“Sharpen all bayonets at once.”
This order to the armourers of the Australian Mounted Division on the 26th of October 1917 was the signal for what was to be one of the last great engagements of horse and man in battle in history.
Eight hundred Australian mounted riflemen of the 4th Light Horse Brigade took those sharpened bayonets and charged across four miles of open ground to sweep away the Turkish defenders of Beersheba and capture the town.
Supported by British artillery batteries destroying machine gun nests that could have butchered the horsemen, the Victorian and NSW horsemen moved so quickly the defenders could not find a range to fire upon them effectively.
The campaigns of the Sinai and Palestine toward the end of the First World War have not been as extensively examined as the killing grounds of the Western Front, but they had a decisive impact on history, leading to the negotiations and manoeuvring which gave birth to the state of Israel, the partitioning of Arab lands between the victors, and the modern states of Turkey and Iraq.
From 1916 until the war’s end, The Egyptian Expeditionary Force (EEF) pursued a hit-and-run campaign against German and Ottoman forces in the Middle East. It comprised not only British and Australian troops, but New Zealand, French, Indian, Italian, South African, Egyptian and Arab forces as well.
The force contained infantry, yeomanry and mounted rifle brigades, cavalry and lancer regiments, the Imperial Camel Brigade and artillery units, mounted and motorised machine gunners, light car units, tanks and a flying squadron.
Much of the campaign was remarkable for the relative low number of Allied deaths and casualties, in dire comparison to the Western Front. This was due not only to the skirmishing nature of the fighting, but the drier weather conditions and advances in medical treatment and attitudes taken during the campaign.
By the beginning of 1917, the EEF had defeated the Turkish forces at the battles of Romani, Magdhaba and Rafa. They were being pushed east rapidly, until they garrisoned at Gaza. In two battles taking place between March and April, the campaign came to a stalemate. The Turkish forces had reinforced their positions with heavy artillery, and despite having pressed them heavily, the Allied forces had failed to press home any advantage.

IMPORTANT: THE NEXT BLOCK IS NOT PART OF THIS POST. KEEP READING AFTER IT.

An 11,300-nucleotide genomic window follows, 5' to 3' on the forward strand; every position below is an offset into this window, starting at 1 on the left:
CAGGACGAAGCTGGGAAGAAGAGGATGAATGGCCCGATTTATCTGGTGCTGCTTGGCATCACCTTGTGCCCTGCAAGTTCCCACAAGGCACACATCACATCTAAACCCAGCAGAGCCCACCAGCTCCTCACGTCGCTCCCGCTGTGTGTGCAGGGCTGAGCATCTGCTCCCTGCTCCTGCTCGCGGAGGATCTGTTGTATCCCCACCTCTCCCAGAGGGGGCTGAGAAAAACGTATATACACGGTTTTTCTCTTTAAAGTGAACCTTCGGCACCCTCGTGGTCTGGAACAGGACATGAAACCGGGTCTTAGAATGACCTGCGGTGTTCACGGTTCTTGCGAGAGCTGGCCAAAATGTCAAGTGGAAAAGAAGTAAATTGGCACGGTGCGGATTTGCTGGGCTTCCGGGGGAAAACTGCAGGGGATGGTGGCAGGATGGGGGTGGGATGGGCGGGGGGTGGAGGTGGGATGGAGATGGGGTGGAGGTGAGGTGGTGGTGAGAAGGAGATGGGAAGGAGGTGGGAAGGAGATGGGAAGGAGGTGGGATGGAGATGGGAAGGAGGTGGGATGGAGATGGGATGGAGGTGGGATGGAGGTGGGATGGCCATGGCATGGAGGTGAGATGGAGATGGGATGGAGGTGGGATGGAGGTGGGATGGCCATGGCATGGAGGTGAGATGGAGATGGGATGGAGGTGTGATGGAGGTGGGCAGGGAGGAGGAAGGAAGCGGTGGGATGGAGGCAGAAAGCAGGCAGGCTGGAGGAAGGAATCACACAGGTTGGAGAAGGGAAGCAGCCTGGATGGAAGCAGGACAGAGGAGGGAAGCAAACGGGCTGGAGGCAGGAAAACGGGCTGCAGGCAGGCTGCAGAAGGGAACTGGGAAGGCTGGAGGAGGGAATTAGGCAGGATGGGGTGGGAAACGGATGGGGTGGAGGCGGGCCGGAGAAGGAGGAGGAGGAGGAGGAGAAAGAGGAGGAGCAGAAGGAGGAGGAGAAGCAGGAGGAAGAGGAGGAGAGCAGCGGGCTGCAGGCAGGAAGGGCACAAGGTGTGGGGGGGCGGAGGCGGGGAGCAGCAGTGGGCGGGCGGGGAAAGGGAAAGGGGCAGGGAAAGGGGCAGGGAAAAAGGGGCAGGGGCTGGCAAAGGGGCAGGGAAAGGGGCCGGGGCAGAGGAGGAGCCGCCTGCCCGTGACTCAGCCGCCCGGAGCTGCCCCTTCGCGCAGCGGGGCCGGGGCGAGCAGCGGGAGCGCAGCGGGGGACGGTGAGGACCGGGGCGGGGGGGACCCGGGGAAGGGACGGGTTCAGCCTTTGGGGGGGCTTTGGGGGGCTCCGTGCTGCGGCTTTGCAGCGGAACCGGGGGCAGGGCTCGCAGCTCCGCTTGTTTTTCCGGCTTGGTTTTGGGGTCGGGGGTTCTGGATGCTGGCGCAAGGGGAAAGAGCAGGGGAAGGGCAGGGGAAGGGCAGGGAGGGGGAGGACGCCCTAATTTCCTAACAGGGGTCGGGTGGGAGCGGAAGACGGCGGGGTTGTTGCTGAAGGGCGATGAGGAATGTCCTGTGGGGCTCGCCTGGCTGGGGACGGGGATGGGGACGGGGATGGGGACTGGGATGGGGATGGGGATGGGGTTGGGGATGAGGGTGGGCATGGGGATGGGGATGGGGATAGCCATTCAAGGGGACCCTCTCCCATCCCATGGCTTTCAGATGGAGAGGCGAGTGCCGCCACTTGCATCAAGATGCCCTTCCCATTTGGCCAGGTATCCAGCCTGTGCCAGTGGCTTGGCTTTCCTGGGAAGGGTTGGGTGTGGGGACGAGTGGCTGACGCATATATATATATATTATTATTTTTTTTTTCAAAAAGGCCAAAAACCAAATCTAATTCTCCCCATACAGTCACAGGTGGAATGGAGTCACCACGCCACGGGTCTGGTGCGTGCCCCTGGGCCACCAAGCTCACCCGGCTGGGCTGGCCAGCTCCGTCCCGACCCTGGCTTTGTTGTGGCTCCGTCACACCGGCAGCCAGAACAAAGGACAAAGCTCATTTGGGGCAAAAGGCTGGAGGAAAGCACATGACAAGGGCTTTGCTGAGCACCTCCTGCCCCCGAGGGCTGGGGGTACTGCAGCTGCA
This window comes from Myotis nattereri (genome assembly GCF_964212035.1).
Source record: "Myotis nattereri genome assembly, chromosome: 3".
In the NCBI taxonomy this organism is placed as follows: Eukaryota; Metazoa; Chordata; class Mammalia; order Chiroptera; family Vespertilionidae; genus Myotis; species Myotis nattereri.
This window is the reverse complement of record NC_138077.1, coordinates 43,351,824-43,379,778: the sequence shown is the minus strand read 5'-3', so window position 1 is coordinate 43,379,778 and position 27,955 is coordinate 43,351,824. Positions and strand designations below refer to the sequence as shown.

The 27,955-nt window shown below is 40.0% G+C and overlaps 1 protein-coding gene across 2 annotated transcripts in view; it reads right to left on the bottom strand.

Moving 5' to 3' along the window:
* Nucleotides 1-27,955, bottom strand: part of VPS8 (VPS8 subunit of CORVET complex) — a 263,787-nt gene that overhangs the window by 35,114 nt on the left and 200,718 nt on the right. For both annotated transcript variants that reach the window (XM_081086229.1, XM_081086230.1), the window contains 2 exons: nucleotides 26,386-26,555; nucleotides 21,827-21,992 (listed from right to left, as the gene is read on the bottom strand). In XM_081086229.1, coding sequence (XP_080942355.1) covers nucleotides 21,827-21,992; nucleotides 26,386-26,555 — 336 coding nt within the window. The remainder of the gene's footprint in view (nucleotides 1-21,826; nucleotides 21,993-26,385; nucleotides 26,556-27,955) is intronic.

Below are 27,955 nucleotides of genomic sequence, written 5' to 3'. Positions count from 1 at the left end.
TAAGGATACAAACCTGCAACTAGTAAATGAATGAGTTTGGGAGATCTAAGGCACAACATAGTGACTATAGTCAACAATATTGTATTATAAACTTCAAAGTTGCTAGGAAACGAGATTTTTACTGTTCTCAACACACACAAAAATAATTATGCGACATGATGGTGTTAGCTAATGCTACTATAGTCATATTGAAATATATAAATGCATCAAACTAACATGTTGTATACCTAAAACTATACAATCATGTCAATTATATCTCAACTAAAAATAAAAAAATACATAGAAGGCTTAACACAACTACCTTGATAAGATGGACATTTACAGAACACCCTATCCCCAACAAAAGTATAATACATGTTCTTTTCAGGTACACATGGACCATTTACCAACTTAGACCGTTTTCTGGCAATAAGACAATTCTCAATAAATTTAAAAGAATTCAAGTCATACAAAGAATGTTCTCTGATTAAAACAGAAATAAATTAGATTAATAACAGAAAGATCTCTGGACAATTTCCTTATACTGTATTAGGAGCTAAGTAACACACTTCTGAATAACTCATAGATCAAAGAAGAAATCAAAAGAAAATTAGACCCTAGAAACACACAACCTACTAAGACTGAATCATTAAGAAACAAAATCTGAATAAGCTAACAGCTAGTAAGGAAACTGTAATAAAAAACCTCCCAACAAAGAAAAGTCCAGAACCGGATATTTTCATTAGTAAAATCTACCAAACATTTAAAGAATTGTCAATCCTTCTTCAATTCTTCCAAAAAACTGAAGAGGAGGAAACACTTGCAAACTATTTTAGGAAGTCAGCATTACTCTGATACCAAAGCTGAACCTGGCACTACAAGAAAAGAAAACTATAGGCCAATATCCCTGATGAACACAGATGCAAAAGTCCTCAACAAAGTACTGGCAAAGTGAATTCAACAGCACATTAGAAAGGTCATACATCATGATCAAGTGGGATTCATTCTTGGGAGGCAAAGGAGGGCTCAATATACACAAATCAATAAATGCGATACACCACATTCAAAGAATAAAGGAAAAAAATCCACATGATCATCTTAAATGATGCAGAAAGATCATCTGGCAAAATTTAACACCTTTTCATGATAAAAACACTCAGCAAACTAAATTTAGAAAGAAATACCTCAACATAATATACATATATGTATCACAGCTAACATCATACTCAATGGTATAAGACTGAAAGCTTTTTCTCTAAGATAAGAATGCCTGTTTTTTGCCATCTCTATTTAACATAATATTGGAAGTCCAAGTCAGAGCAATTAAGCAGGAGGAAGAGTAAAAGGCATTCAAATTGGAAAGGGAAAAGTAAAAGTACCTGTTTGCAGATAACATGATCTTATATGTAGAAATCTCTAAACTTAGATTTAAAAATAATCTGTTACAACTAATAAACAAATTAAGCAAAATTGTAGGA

A campaign of attrition began, with the new EEF commander General Allenby trying to cut supplies to the garrisoned Turkish forces in Gaza while forming his plan to take Jerusalem.
Desperately short of water, it was decided to take Beersheba, a small town to the south-east of Gaza known to have wells. Lieutenant-General Harry Chauvel, commander of the Desert Mounted Corps, issued his brief and direct order:
(a) Attack Beersheba from the east so as to envelop the enemy’s left rear and (b) seize as much water supply as possible in order to form a base for future operations northwards.
Acting Brigadier-General William Grant, commander of the 4th Light Horse Brigade set himself on his charger at the head of the two regiments, leading the attack from the front, the 12th Regiment on the right, the 4th on the left.
In three wide ranks, each 300 yards apart, he gave the order to move forward and the Light Horse advanced at the walk towards the enemy lines. Each man kept five yards between himself and the next mount. Known as artillery formation, it was designed to reduce casualties from shell fire.
Almost immediately the horsemen moved to a trot, then to the gallop, throwing themselves towards the Turkish rifles. Hurtling across the desert, the Turks opened fire as a cloud of dust rose from the flying hooves.
Trooper John Fowler of the 4th ALH:
The artillery fire had been heavy for a while. Many shells passed over our heads, and then the machine gun and rifle fire became fierce as we came in closer to the trenches… No horseman ever crouched closer to his mount than I did.
Grant allowed himself to fall back to the reserve, but the regimental commanders, Lieutenant Colonels Donald Cameron of the 12th and Murray Bourchier of the 4th stayed in the vanguard.
The pace of the charge was so great that the range of their rifles was incorrect, and supporting artillery fire from the British batteries suppressed Turkish shell and machine gun fire.
The two regiments thundered across the trenches, over the heads of the fleeing occupants. Troopers of the 4th Regiment dismounted and fought on the ground, while some of the 12th pushed on into the town, cheering madly and routing the defenders there.
Thirty five troopers were killed, and 39 wounded. 70 horses were killed. The Turkish defenders lost 500 men killed and 700 men wounded. Over 2000 were captured.
Beersheba had fallen to the Light Horse.
The Ballarat General Cemeteries Trust will host a special commemorative service in the lead up to the centenary of the famous light horse charge at Beersheba. Sebastopol man Joseph Mannion, a trooper with the 4th Light Horse Regiment, took part in the charge but has lain anonymously in an unmarked grave in Ballarat’s New Cemetery for the last 66 years.
On learning of this the Sebastopol RSL Sub-Branch launched an appeal to provide him with a properly formed grave and a headstone to restore his identity and acknowledge his service to his country.
“Once alerted to this situation we felt a compulsion to rectify it and the Sebastopol community responded very generously. Any man who has served as Joseph Mannion did, deserves better than a bare dirt grave,” Sebastopol RSL president Bryan Nicholls said.
The unveiling and dedication ceremony will take place at the New Cemetery at 11.00 am on Sunday October 29. Those attending are asked to assemble in the Crematorium carpark off Doveton Street north by 10.50 am in order to follow a piper and uniformed members of the Creswick Light Horse Troop to the grave site, a walk of 200 metres.